It’s been ages since I’ve posted, but I’m still writing. I tried to enter the <a href=”http://www.writersofthefuture.com/rules.htm”>Writers of the Future Contest</a> (I know, L. Ron Hubbard, but it’s a pretty famous contest), but I don’t think I’m going to get my submission in time. I still have issues with revising, something I desperately need to get over. Every time I think about rewriting I just hit a wall. I’ll do anything to avoid it, even write a whole ‘nother book!
Countdown to Nanowrimo! October 31, 2007
Yes, it’s that time of year again. So flex those fingers, crack those knuckles, sit your butt down, and get ready to type type type!
For those of you who don’t know, Nanowrimo is a challenge to write a novel of 50,000 words in the month of November. No, it doesn’t actually have to be a novel, from start to finish. Write 50,000 words of a coherent storyline–that should be enough. It’s exhillirating, frustrating, teeth-gnashingly fun! I’ve done it, and finished, twice now, in 2002 and 2006. And, of course, it’s at the Nanowrimo after party where I met Ryan.
So, up until this moment, I had no idea what my story was going to be. I’m not a natural outliner. Nevertheless, in previous years I’ve started with _something_–an image, an idea, a theme, a character. This time, I had nothing, until a few minutes ago, when a scene came to me. I feel much better now. Just a few more hours now to stew over image and come up with a plot…
No words October 25, 2007
I just returned from a fantastic vacation. A honeymoon, actually. Three glorious weeks in France.
I can’t complain. The only thing is, now that I sit down to write, I find I have no words. I’ve made several false starts, forced myself to get”black on white.” I rather feel like a car sputtering to start.
I read somewhere that it takes a week, at least, to pick up creative steam. I suppose I’ll just have to be patient, and keep at it, until things start picking up for me again. Still, it’s disconcerting. I think this is the longest time I’ve taken without writing for the last two years or so. Even while planning for my wedding, I was writing fiction up until the day before the event. I’m hoping it will give me some perspective, to not have written for so long. One thing’s certain; I sure did miss writing.
All written out? October 1, 2007
Today I feel a little emptied out, as if I’ve over extended myself. It’s odd, I didn’t really write more than usual, but I feel carved out. There are few words left rattling around inside, and little desire to write. Sometimes, like tonight, it just feels a little fruitless. My candle is just one more light among thousands, and always with the struggle to be fresher, specific, clear.
Ack! I’ve lost it! September 28, 2007
Okay, got a new tentative outline for my rewrite. But as I’m starting to write it, I suddenly find I’ve lost it. You know, it. The magical it. The sense that tells you what works and doesn’t work in a story.
Used to be I could just listen, or think about my story, and I’d get excited as I’d feel the suspense building as scene after scene takes the reader toward some conclusion. Or I’d feel the symmetry of my parallel story lines. I’d know instinctively when to write in this person’s POV or the other person’s, when to speed up or light the fire, and when to let it cool. I can’t do that any more.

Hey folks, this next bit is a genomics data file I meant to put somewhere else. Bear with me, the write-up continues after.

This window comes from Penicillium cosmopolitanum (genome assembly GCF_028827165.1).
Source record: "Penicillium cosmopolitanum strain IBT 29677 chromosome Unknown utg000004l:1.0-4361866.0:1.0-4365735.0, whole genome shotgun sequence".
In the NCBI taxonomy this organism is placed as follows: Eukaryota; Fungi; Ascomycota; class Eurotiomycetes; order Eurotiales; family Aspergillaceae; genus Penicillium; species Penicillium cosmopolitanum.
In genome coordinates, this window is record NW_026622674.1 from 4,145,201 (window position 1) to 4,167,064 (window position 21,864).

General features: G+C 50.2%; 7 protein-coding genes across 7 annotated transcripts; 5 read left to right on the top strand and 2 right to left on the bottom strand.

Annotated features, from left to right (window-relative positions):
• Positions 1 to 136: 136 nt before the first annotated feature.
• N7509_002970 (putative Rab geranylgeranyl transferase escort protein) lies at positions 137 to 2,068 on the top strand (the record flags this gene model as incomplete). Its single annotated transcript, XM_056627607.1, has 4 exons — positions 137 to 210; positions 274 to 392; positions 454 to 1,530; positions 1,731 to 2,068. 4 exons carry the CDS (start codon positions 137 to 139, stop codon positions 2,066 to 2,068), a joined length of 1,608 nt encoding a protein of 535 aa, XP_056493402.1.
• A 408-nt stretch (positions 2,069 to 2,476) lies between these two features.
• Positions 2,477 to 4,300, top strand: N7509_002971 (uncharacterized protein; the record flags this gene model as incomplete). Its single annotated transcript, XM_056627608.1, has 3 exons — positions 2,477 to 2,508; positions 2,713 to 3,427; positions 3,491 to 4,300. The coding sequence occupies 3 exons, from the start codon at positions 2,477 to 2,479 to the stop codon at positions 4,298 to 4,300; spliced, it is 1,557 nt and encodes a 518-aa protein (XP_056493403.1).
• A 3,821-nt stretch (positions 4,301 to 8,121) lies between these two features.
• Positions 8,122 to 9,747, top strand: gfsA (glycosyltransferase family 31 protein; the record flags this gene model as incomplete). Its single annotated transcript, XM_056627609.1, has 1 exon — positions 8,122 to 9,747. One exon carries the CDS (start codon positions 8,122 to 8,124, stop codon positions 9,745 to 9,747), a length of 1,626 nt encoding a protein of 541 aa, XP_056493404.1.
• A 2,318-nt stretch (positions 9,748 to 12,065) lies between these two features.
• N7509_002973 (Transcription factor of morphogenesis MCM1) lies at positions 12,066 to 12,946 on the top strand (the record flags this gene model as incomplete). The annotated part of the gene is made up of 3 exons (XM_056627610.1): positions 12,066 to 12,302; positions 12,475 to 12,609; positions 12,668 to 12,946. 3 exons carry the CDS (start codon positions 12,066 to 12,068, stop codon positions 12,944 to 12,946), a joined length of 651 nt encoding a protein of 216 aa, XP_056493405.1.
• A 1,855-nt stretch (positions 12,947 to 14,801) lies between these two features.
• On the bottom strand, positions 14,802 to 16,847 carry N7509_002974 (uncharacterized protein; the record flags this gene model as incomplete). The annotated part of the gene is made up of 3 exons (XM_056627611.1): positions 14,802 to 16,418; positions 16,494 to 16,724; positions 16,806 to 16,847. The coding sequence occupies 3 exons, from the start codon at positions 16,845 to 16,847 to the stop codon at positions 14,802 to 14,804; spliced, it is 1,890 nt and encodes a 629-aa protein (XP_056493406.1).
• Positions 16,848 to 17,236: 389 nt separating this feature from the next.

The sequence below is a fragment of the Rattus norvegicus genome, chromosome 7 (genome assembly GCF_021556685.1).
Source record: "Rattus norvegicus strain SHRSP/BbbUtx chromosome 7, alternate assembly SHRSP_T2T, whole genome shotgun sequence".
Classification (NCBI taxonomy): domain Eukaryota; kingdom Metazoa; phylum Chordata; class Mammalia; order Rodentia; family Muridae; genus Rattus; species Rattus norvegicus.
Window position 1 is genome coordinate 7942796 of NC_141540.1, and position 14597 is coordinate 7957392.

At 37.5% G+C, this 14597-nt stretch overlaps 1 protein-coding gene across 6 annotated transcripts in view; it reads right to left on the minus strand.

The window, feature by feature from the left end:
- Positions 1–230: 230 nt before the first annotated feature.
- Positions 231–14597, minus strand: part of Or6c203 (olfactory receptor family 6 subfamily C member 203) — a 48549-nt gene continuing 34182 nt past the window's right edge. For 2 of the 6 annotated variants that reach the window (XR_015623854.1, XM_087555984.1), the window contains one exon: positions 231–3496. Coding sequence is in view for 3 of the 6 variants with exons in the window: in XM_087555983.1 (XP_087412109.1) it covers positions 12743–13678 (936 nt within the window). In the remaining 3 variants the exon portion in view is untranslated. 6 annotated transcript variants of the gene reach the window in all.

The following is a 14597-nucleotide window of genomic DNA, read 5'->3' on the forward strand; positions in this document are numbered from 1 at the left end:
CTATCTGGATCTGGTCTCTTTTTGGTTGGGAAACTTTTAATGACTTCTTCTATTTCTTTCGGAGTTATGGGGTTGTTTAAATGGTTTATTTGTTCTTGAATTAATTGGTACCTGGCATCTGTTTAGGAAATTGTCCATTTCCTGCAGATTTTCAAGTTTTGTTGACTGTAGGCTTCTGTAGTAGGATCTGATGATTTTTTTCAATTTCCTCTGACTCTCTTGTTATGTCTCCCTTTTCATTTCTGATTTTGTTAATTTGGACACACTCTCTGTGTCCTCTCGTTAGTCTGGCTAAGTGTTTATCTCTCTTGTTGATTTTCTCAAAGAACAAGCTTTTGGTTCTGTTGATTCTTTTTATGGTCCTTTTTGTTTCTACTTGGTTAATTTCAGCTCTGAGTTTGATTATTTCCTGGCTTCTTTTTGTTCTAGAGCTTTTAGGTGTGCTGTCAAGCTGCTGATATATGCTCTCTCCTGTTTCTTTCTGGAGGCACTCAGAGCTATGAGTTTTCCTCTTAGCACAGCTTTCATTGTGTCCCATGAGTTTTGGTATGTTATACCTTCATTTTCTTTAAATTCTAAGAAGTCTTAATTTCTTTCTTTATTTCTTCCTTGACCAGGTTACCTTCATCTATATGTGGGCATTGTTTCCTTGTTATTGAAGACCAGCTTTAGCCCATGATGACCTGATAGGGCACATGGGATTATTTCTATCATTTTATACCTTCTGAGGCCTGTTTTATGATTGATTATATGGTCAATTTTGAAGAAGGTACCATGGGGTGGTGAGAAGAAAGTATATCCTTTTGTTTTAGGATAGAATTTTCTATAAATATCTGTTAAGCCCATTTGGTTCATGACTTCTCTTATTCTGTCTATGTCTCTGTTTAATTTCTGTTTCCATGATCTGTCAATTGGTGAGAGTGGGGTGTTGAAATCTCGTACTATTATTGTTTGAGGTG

The thing is, I’m unhappy about it, but I’m not scared. I suppose it’s because in part I’ve lost “it” before; it will come back. But I’m also beginning to feel that when I lose my grip on these things it’s because I’m learning. I’ve shed the old ways of thinking and feeling, but I haven’t yet developed my new sense. At these times I feel the urge to read and fill the gaps with good stuff. So for now, I’ll begrudgingly put aside my story, but happily take up a book.
Ambiguity September 17, 2007
I’m getting the message from folk that are kind enough to critique my stuff that they don’t like ambiguity. This is a problem–I do. Almost everything I write has some level of ambiguity. There are no good or bad guys. There’s no evil. This is a bigger problem in fantasy, especially, where for the most part people expect no grey (Harry Potter, Lord of the Rings, Star Wars). While this tendency is changing (George R.R. Martin’s Song of Fire and Ice series) the expectation, and the want, is still there. People want to know whether something is good or bad, whether they should root for it or curse it.
I’ve always challenged the notion of evil and will continue to do so. Stories of black and white tend to bore me–yes, it’s nice to have such clear distinctions, but in reality, few, if any thing, will be evil or good. Sorry, but in my stories, something just _are_, and you’ll be on your own to figure out right from wrong.
I lost my voice! September 12, 2007
I suppose this is the danger of working on multiple stories at once? I’d been working on draft in first person POV–what drew me to the story was the character’s voice, which I heard as if she were whispering in my ear. I put the draft on hold for a bit because I’d reached a roadblock. Now I’ve cleared the roadblock, plotted a course using an outline, but when I sit down to write, the voice is gone! Will she come back? I certainly hope so.
I blame this on the outline. I’ve started using outlines because several people recommended doing so, and because writing without one can be done, but it takes a terribly long time. And there’s a lot of heartache and anguish involved. But with an outline, I just can’t feel my characters the same way. We’re not discovering their story together; I’ve already told them where to go. A large part of the reason a particular plot works or not is because of how it’s written; when I outline, I’m not taking that into account.
I’m sure there’s a happy medium, somewhere, somehow. Its just a matter of finding it, maybe loosening my grip on the outline.